Monday, October 29, 2007

Give Us Your Hands

Sit with me in the theatre one evening, and you will find me a polite and attentive theatre-goer. I will do my best to suspend my judgements till the final curtain. Once we get to the end, however, you may find me somewhat disgruntled, regardless of my opinion of the show. It's those damn bows. I speak of no company or production in particular - the culprits know who they are. (Pause)

I have set out to find the origins of this strange theatre-custom. I have even employed the services of a reference librarian (we're related). We haven't come up with much, so much of the following rant is educated speculation. If you find better sources to the contrary, please elaborate. (Resume)

The OED defines curtain-call as "a call by an audience for an actor or actors to take a bow after the fall of the curtain." What this means, ladies and gentlemen, is that the AUDIENCE, not the actors, are supposed to lead curtain call. Anything else is self-indulgent, ego-massage.

Bowing is (again according to the OED) "a token of respect, reverence, submission." Until the beginning of the last century, actors were considered no better than criminals, so to play before ANYONE they had to show respect, reverence, and submission to their betters. In fact, actors would bow to the audience before every scene, in a sense asking permission to speak.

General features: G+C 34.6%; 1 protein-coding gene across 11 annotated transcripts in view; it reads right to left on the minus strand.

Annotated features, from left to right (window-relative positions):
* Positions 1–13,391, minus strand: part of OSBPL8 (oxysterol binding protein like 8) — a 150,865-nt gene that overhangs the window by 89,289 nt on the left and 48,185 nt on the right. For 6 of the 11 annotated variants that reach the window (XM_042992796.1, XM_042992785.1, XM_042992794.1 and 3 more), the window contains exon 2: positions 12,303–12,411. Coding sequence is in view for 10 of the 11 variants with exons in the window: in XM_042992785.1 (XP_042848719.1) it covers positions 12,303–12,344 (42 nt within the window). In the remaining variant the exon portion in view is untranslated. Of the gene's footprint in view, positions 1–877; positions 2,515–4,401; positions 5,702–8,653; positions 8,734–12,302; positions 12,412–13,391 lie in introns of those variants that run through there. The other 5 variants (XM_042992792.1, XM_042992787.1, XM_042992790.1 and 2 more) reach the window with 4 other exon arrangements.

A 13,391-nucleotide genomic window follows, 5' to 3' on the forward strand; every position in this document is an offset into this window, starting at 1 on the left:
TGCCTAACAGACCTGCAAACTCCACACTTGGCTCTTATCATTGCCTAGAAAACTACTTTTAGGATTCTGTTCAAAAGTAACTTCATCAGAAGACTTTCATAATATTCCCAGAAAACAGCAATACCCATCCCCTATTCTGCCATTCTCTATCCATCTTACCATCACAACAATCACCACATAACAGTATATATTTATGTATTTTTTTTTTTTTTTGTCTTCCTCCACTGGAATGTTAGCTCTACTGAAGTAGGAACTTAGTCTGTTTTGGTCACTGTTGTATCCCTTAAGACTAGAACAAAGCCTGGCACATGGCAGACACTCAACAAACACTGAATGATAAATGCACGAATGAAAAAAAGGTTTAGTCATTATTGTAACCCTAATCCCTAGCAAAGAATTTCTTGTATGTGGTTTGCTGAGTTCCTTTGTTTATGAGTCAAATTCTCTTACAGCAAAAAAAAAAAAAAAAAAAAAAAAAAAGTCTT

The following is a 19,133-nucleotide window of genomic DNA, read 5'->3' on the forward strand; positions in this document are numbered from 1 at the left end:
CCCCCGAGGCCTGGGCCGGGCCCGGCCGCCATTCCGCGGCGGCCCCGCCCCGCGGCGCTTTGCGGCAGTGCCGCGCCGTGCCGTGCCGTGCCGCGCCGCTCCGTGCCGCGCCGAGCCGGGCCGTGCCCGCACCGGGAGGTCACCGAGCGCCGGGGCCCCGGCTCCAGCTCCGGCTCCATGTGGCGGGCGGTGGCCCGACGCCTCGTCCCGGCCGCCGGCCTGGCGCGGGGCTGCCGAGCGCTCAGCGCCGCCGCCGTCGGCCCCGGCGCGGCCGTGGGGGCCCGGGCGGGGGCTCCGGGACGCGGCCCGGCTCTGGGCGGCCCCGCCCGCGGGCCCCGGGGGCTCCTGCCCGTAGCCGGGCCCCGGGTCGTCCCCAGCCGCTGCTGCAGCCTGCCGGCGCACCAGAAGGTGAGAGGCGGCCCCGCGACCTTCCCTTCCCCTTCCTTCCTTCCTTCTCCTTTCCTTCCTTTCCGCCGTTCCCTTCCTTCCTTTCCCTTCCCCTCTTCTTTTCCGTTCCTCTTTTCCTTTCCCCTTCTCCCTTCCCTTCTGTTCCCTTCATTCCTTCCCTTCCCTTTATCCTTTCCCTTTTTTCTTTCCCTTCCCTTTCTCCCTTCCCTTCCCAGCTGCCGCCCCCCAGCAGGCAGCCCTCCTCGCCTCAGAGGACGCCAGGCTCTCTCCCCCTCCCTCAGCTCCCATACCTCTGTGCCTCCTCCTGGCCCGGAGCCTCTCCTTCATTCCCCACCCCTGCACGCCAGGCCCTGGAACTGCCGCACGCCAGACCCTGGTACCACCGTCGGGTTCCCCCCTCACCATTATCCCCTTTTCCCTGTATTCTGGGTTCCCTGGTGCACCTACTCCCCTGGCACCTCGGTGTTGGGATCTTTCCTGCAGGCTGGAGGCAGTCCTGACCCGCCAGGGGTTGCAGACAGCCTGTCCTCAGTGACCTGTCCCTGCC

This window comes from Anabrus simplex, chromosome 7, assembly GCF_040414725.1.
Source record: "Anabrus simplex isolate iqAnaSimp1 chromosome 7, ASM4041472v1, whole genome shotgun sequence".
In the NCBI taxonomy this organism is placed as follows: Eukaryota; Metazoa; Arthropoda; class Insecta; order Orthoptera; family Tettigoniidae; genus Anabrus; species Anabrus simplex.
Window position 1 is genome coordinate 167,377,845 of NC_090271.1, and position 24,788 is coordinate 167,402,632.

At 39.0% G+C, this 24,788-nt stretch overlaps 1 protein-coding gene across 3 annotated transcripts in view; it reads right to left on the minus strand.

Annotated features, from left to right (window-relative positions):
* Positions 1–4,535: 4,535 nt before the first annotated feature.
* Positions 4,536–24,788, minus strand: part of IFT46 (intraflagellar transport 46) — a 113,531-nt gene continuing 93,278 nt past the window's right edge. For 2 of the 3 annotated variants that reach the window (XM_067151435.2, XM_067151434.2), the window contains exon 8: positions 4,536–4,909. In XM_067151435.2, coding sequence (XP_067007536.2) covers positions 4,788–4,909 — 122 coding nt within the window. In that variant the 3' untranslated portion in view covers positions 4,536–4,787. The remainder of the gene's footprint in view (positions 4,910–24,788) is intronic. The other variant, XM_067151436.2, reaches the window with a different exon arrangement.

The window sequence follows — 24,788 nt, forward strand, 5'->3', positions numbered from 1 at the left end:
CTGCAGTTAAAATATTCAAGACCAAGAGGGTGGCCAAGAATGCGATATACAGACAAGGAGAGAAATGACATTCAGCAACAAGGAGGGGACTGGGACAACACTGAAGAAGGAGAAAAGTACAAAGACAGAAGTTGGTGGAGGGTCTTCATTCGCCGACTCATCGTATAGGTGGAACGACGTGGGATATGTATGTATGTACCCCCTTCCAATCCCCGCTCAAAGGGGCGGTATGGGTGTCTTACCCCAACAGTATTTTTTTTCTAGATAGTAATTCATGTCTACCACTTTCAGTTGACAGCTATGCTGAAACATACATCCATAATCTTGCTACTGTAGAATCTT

There is little acknowlegement of the humility of the custom in the self-congratulatory prancing I see more than I would care to remember. I am not suggesting that we should return to those days of gratiutous self-deprecation. To bow more than the audience asks you to is self-indulgant and rude - clapping hurts.


Anonymous said...

I definitely share your frustration with inappropriately extended bows and demand for applause. I find it highly unprofessional to trot out every single player for an individual bow and then the old "acknowledge the band... and the lighting crew.. and the sound guy... and the usher... and then another group bow." Seriously, thats fine in high school or community theater. You're clapping for the effort made in that scenario. you're showing support.

If I go to see theater as art, I expect quality. I know good productions have great behind the scenes crews. why should I clap for the band, but not the stitchers? Answer: I shouldn't be clapping for either. I should be applauding the production.

At the same time, I think going to the definition of curtain call and the history is a bit outdated in todays theater. History grows and evolves, and the origins of many things do not resemble their modern function. that doesn't mean oe is right and the other is not. We're talking about current cultural expectations, and the history is definitely interesting, but shouldn't really inform current behavior, IMO.

Turg Talker said...

Thanks for your thoughts. I agree with you that cultural expectations shift, but I always find it valuable to look at the origins of traditions to see exactly how it's changed, where we've come from.